by Steven Ertelt
December 9, 2004
Washington, DC (LifeNews.com) — Pro-life federal appeals court Judge Charles Pickering will retire after a short time serving on the bench rather than face another potential filibuster by Senate Democrats.
Pickering was given a recess appointment to the 5th U.S. Circuit Court of Appeals in New Orleans after abortion advocates in the Senate filibustered his nomination. He could have been reappointed to the post, though his nomination would likely have faced renewed opposition.
"The actions of the minority leave me with no alternative than to retire as Congress adjourns,” Pickering said in a statement released on Wednesday.
Recess appointments do not need confirmation from the Senate, but they only last until Congress begins a new session, as it will in January.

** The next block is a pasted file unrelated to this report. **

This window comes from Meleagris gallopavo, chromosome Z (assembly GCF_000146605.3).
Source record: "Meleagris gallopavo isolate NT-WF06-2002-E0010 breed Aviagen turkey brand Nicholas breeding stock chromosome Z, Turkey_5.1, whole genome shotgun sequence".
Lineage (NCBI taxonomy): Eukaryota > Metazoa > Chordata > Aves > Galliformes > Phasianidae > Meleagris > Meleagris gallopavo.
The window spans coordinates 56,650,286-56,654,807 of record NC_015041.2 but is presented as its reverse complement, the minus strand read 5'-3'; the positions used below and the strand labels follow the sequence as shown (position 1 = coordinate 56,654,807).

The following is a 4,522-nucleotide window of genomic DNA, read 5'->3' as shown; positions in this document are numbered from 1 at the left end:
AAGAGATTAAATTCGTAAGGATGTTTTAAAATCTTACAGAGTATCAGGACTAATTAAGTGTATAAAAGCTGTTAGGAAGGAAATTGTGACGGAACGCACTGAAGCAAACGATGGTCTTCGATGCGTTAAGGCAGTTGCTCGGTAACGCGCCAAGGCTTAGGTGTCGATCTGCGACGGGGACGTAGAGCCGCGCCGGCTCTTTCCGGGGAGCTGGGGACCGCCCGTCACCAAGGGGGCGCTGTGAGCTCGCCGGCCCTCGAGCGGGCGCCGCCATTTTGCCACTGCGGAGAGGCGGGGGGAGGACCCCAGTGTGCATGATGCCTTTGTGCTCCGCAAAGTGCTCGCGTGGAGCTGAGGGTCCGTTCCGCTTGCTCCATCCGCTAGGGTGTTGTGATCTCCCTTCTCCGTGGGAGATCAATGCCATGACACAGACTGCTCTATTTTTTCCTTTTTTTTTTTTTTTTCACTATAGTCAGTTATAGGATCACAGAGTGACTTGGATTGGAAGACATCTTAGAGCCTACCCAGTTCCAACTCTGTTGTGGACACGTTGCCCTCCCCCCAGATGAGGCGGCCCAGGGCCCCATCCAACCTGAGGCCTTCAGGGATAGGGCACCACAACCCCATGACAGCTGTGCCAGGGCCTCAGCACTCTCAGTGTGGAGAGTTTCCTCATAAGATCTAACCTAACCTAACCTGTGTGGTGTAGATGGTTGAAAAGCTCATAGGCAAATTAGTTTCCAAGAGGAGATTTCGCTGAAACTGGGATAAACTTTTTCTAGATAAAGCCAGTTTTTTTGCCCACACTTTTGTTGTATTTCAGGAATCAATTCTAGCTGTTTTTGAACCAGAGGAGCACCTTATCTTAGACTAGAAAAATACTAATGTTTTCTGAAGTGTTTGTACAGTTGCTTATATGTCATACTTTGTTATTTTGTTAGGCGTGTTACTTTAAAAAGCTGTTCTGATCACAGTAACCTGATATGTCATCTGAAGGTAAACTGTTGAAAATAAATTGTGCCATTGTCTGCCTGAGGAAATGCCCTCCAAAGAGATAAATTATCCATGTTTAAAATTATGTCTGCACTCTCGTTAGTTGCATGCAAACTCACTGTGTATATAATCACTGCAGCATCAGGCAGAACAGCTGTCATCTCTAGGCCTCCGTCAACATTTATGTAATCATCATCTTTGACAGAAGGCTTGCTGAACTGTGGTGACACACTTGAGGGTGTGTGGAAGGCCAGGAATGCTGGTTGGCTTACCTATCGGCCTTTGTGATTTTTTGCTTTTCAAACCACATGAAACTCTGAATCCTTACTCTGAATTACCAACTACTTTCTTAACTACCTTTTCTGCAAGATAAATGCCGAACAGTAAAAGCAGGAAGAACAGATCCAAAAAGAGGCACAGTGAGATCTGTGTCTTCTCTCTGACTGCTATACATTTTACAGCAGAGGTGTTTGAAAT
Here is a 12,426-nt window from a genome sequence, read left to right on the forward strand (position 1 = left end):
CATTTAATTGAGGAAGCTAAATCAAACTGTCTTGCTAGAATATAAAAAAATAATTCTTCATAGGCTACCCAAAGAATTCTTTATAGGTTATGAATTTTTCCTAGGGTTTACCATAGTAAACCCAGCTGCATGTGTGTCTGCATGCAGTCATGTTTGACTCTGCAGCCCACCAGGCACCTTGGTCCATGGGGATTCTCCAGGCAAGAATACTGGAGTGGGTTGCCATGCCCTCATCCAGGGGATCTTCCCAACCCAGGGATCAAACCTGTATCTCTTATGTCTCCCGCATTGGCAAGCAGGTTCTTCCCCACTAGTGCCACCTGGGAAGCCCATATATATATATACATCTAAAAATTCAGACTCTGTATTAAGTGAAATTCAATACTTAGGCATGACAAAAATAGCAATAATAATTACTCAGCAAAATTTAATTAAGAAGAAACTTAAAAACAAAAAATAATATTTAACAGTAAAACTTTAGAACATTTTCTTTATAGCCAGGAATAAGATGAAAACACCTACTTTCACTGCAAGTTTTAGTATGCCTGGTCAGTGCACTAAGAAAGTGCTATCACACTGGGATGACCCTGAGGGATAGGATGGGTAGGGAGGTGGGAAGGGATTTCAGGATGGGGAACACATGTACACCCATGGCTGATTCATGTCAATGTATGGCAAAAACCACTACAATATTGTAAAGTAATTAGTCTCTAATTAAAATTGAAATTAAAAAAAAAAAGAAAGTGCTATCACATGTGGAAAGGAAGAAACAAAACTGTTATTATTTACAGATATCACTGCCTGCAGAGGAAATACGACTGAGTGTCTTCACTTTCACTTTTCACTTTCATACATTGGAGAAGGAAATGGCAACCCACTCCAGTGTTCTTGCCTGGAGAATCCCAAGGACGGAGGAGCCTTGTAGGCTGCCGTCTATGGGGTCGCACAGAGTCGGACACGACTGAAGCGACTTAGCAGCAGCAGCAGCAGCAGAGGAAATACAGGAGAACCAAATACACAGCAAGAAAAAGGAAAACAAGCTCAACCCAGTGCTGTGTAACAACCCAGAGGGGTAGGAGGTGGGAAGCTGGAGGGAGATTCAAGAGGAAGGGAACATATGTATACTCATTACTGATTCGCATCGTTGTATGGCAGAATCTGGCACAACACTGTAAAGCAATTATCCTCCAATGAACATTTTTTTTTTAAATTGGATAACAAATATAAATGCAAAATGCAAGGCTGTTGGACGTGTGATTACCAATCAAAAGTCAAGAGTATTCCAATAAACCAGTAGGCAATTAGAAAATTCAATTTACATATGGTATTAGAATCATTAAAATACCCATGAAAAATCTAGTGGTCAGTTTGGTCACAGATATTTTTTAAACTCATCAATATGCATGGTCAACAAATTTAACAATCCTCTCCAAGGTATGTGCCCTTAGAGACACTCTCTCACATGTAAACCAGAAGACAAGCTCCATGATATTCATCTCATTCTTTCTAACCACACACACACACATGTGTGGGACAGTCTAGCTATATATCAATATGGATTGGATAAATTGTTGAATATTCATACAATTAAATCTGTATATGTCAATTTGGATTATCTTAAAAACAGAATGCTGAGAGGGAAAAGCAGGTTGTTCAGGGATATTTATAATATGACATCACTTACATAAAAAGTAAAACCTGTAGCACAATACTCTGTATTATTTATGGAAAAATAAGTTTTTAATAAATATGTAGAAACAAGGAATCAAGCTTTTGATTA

Bush has nominated Keith Starrett, a judge on the 14th Circuit Court District of Mississippi since 1992, to replace Pickering.
Pickering drew opposition from pro-abortion lawmakers because of his staunch pro-life views.
As a state Senator, Pickering wrote a constitutional amendment to ban abortion that was adopted by the Mississippi Republican Party. Also, Pickering chaired the subcommittee of the National Republican Party that in 1976 approved a plank calling for an amendment to the U.S. Constitution to make abortion illegal.
In October 2003, pro-abortion Senate Democrats, by a 54 to 43 vote, prevented Pickering supporters from obtaining the necessary 60 votes to stop debate and approve the nomination.
Pickering "is a good, fair-minded man, and the treatment he has received by a handful of senators is a disgrace,” Bush said in a statement after the vote.
"I will always be grateful to the people of Mississippi – both black and white, both Democrat and Republican – who supported my confirmation with their prayers, their words of encouragement, letters of support and trips to Washington to speak on my behalf,” Pickering said.